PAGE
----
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Key concepts in CFD trading

8th May 2021 Print

Contracts for Differences (CFDs) are very popular among traders and for good reasons. With the help of CFDs, it is easy to get exposure to a wide range of underlying assets and instruments, without actually owning them. You can even profit from index movements. 

Another benefit of CFDs is that they nulify the need for short-selling. If you think the price of an asset is going down, simply select the right type of CFD. Not having to deal with risky, and pricey, short-selling is a huge benefit for traders who wish to be active even when prices are going down.  

CFDs are also used for hedging. You simply open a position that will become profitable if another of your positions incur a loss. A person who purchases shares in Company A can hedge by opening a CFD that will be profitable if the price of Company A shares goes drops below a certain point. 

Since no assets are changing hands during CFD trading, they broker fees tend to be very small. Some brokers do not even charge a fee; they make money on the spread instead. Always take the whole situation into account when you select which broker to use. There are a lot of CFD brokers available online, so there is no reason to stay with one that isn´t suitable for you. Open a CFD account with a broker that features the services and cfds that you want to have access to.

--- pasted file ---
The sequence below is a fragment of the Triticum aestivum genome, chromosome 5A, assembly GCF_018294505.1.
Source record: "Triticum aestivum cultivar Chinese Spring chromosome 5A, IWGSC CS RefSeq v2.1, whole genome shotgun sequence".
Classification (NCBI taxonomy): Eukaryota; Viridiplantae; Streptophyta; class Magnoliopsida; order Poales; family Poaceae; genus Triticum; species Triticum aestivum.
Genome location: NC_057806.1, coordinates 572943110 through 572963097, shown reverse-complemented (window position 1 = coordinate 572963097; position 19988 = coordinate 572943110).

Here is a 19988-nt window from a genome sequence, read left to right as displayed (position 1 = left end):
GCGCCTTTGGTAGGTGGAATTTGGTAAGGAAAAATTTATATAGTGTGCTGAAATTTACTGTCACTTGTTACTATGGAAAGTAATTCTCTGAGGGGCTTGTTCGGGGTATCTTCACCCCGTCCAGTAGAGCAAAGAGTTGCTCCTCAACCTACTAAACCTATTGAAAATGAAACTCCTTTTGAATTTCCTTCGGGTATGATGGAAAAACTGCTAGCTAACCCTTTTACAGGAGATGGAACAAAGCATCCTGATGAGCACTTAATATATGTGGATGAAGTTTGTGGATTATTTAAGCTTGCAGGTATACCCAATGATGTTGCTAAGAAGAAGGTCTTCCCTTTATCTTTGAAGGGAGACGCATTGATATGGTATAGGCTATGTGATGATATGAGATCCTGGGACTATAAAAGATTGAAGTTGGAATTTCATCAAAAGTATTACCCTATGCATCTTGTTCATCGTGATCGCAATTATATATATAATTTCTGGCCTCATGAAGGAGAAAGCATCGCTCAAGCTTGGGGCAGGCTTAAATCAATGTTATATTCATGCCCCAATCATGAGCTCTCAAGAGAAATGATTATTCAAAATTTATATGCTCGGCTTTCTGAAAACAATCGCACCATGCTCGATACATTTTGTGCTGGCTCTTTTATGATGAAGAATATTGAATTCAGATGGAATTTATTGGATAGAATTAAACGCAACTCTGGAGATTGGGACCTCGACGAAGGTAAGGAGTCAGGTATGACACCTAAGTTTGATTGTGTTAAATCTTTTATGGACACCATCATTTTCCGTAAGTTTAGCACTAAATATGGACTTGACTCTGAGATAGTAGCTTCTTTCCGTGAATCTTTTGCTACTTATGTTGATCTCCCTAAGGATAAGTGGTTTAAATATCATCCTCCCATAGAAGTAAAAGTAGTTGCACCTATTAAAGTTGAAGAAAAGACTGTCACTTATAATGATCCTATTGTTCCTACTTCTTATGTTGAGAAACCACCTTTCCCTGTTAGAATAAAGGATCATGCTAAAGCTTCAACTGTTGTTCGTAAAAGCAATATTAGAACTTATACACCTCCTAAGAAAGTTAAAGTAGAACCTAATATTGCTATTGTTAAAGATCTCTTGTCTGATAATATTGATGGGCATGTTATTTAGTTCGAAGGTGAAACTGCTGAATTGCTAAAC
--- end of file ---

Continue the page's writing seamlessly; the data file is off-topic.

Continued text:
The two prices 

CFD prices are quoted in two prices: 

- Buy price (also known as offer price)
- Sell price (also known as bid price) 

The sell price/bid price is the price at which you open a short CFD, while the buy price/offer price is the price at which you open a long CFD.

The sell price is usually slightly lower than current market price, and the buy price is usually slightly higher than the current market price. 

The difference between the two prices are known as the spread. Quite a few CFD brokers money from the spread instead of charging the traders fees to open and close CFDs. To put it in other terms, the cost is covered in the spread, as the buy and sell prices are adjusted to absorb the cost of trading. 

CFD trade sizes

Many brokers and platforms use a model where CFDs are traded in standardised contracts known as lots. The size of an individual contract will vary depending on the underlying asset or instrument. 

Example: If you want to gain exposure to the silver price using a CFD, you are likely to find a CFD based on 5,000 troy ounces of silver. That is because 5,000 troy ounces is how silver is traded on the commodity market. 

With many brokers and platforms, CFD trading is (in this regard) fairly similar to trading directly in the underlying. If you want to get exposure to 500 shares of Apple, you buy a 500 Apple CFD. This is quite different from how it works with derivatives (e.g. stock options) where calculating exposure is a bit more complex than for standard CFD trading.  

CFD duration

A typical CFD will not have any fixed expiry time, but using CFD:s for long-term investments is not common. If you do not close your CFD before the trading day is over, you will have to pay an overnight funding charge. Leverage will add to the cost. The overnight funding charge is calculated based on the total value of the position and any leverage used. 

Calculating profit/loss 

How to calculate the profit or loss of a CFD trade? Take the total number of contracts (deal size) and multiply it by the value of each contract (per point of movement), then multiply the result by the difference in points between the opening-price and the closing-price.